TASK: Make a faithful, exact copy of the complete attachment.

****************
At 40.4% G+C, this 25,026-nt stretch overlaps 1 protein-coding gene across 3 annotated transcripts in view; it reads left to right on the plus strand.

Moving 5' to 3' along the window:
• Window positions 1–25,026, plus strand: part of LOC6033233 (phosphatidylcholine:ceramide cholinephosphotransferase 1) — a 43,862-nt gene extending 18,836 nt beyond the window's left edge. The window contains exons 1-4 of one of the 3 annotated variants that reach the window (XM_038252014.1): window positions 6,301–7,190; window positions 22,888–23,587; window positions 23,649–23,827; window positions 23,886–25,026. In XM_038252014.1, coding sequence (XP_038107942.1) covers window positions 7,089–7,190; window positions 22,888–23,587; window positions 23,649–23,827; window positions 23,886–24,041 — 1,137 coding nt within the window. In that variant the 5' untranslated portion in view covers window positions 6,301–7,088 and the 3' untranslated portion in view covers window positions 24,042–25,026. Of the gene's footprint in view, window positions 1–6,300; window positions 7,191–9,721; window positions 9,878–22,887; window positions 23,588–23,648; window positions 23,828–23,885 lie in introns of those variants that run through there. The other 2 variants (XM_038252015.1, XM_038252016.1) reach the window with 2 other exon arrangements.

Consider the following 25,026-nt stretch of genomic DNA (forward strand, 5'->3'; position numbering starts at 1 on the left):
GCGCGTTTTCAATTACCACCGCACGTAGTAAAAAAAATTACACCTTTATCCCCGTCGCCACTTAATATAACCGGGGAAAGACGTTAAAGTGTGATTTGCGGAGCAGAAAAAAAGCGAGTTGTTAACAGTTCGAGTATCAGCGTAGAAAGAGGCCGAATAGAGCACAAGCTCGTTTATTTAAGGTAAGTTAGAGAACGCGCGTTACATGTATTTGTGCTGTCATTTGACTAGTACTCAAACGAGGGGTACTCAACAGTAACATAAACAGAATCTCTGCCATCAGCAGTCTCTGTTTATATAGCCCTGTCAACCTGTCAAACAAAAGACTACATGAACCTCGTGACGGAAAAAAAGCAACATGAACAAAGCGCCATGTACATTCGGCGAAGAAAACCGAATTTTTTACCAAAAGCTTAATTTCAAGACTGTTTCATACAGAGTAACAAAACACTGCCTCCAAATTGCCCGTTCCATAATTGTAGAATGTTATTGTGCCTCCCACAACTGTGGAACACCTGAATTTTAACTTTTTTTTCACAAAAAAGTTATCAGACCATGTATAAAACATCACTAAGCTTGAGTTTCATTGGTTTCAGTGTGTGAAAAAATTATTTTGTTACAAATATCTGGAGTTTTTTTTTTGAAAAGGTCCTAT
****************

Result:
At 40.4% G+C, this 25,026-nt stretch overlaps 1 protein-coding gene across 3 annotated transcripts in view; it reads left to right on the plus strand.

Moving 5' to 3' along the window:
• Window positions 1–25,026, plus strand: part of LOC6033233 (phosphatidylcholine:ceramide cholinephosphotransferase 1) — a 43,862-nt gene extending 18,836 nt beyond the window's left edge. The window contains exons 1-4 of one of the 3 annotated variants that reach the window (XM_038252014.1): window positions 6,301–7,190; window positions 22,888–23,587; window positions 23,649–23,827; window positions 23,886–25,026. In XM_038252014.1, coding sequence (XP_038107942.1) covers window positions 7,089–7,190; window positions 22,888–23,587; window positions 23,649–23,827; window positions 23,886–24,041 — 1,137 coding nt within the window. In that variant the 5' untranslated portion in view covers window positions 6,301–7,088 and the 3' untranslated portion in view covers window positions 24,042–25,026. Of the gene's footprint in view, window positions 1–6,300; window positions 7,191–9,721; window positions 9,878–22,887; window positions 23,588–23,648; window positions 23,828–23,885 lie in introns of those variants that run through there. The other 2 variants (XM_038252015.1, XM_038252016.1) reach the window with 2 other exon arrangements.

Consider the following 25,026-nt stretch of genomic DNA (forward strand, 5'->3'; position numbering starts at 1 on the left):
GCGCGTTTTCAATTACCACCGCACGTAGTAAAAAAAATTACACCTTTATCCCCGTCGCCACTTAATATAACCGGGGAAAGACGTTAAAGTGTGATTTGCGGAGCAGAAAAAAAGCGAGTTGTTAACAGTTCGAGTATCAGCGTAGAAAGAGGCCGAATAGAGCACAAGCTCGTTTATTTAAGGTAAGTTAGAGAACGCGCGTTACATGTATTTGTGCTGTCATTTGACTAGTACTCAAACGAGGGGTACTCAACAGTAACATAAACAGAATCTCTGCCATCAGCAGTCTCTGTTTATATAGCCCTGTCAACCTGTCAAACAAAAGACTACATGAACCTCGTGACGGAAAAAAAGCAACATGAACAAAGCGCCATGTACATTCGGCGAAGAAAACCGAATTTTTTACCAAAAGCTTAATTTCAAGACTGTTTCATACAGAGTAACAAAACACTGCCTCCAAATTGCCCGTTCCATAATTGTAGAATGTTATTGTGCCTCCCACAACTGTGGAACACCTGAATTTTAACTTTTTTTTCACAAAAAAGTTATCAGACCATGTATAAAACATCACTAAGCTTGAGTTTCATTGGTTTCAGTGTGTGAAAAAATTATTTTGTTACAAATATCTGGAGTTTTTTTTTTGAAAAGGTCCTAT